Data on what websites you visit, what you download, the contents of your email account, who you call etc. is recorded and owned by major corporations. However, there are measures you can take to protect your information and have some semblance of online anonymity.

Internet browsing

Governments and internet providers keep records of who accesses what websites and their location. Tor (“the onion router”) makes your web browsing anonymous by using other computers in the Tor network as a proxy to access websites. Visit


Your email provider owns and can access your emails, bypassing your password, but not if it’s well encrypted using PGP. This means that if it is intercepted, it will appear as indecipherable text. Instructions on setting this up can be found in the CryptoParty Handbook (see below). Email in the workplace is owned by your employer and can legally be monitored. You probably won’t be able to encrypt your work email, so it’s important to make sure you don’t use your email for anything you don’t want your boss or HR department to see.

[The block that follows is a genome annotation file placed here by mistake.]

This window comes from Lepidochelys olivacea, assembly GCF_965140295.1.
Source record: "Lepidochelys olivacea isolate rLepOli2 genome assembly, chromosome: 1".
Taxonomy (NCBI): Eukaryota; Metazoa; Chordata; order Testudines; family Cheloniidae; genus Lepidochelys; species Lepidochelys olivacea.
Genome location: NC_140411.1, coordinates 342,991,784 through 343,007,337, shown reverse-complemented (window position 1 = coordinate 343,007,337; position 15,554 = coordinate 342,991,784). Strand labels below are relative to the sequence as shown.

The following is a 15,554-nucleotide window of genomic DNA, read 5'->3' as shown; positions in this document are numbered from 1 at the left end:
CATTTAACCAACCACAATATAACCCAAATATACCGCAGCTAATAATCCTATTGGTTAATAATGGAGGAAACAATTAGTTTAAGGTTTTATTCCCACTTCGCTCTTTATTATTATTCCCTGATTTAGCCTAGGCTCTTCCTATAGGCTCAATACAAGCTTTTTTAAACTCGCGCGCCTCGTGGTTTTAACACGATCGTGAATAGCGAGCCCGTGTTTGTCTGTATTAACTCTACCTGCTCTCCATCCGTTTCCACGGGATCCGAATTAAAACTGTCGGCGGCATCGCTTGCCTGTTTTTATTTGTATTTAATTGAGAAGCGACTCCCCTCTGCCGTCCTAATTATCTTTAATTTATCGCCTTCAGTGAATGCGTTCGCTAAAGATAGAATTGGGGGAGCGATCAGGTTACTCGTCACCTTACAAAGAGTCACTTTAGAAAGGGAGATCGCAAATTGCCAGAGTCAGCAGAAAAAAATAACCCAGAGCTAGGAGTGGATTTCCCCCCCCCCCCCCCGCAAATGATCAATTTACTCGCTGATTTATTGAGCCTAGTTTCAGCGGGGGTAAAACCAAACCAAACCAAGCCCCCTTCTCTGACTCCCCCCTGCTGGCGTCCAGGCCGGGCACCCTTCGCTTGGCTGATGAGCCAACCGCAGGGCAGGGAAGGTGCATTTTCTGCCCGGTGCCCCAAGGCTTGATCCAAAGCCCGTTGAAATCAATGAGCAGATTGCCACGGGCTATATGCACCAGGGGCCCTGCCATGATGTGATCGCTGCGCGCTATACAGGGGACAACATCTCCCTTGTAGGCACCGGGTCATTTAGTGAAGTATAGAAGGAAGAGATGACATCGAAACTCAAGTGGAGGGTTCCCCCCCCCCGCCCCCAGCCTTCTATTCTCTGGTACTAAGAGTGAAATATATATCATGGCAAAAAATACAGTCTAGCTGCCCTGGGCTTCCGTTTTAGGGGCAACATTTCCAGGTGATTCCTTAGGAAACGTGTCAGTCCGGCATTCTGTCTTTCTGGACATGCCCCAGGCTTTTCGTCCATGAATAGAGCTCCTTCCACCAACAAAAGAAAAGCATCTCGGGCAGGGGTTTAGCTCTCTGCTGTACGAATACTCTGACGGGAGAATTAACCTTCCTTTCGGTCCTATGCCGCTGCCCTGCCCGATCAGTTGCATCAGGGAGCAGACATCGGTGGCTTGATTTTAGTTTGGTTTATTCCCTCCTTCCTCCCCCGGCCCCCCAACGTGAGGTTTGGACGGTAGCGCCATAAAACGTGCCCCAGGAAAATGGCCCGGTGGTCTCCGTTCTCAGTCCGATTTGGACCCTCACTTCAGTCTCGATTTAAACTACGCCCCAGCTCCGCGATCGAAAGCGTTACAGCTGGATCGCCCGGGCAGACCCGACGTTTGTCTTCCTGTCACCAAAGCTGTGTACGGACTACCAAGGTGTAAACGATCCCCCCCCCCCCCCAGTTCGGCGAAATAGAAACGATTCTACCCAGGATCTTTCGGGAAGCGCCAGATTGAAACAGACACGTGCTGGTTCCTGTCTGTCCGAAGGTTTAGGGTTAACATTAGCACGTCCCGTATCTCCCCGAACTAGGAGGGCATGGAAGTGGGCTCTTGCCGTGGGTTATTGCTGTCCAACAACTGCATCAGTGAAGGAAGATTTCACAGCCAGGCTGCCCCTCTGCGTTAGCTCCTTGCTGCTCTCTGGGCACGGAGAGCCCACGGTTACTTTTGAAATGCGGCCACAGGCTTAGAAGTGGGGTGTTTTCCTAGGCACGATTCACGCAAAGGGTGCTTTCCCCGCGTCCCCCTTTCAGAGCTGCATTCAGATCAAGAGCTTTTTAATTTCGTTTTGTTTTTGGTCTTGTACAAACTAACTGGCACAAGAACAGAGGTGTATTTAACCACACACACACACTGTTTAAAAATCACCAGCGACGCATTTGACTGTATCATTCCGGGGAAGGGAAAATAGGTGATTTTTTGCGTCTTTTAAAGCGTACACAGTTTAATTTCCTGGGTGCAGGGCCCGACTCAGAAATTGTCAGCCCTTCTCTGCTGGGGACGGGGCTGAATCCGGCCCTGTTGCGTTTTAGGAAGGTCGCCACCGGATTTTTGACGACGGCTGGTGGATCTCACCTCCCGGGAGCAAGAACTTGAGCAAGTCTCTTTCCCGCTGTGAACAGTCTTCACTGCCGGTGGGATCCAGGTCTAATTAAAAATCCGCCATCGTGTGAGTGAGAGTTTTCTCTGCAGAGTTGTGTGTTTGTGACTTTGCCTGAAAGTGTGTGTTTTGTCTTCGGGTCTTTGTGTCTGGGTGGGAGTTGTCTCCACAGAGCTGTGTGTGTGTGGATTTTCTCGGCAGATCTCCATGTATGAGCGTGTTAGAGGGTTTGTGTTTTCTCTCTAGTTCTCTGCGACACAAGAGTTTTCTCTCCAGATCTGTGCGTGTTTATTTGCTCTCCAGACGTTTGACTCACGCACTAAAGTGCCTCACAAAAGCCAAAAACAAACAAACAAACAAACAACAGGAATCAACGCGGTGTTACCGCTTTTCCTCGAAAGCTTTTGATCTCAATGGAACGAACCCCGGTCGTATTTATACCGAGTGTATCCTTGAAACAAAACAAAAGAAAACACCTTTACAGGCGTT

Mobile phone security

Tor can be installed on mobile phones – look for “Onion Browser” for iPhones or “Orbot” for Android. Currently there is no standard for encrypting SMS messages and phone calls. However, products such as TextSecure and RedPhone are available to download.

Two-step authentication

Rather than requiring only a password to access your accounts, two-step authentication requires an additional code to be entered. More and more websites are using 2 step authentication, but it is usually turned off by default. Of course, you should have strong passwords as well.

Update software

New security flaws in websites and software are discovered daily, so always update software. Your computer and phone should always be running updated anti-virus software and firewalls such as Avast, AVG and MalwareBytes. Make sure you apply security updates for your operating system and browser when they’re released.

There is no magic one-click solution for ensuring your data is private. Assume that it’s not, and always be sensible about what you post online and on social media, what websites you visit and what you download onto your computer. For more information on maintaining security and privacy, Read the CryptoParty Handbook:

The author can be contacted at [email protected] using this public key if encryption is required.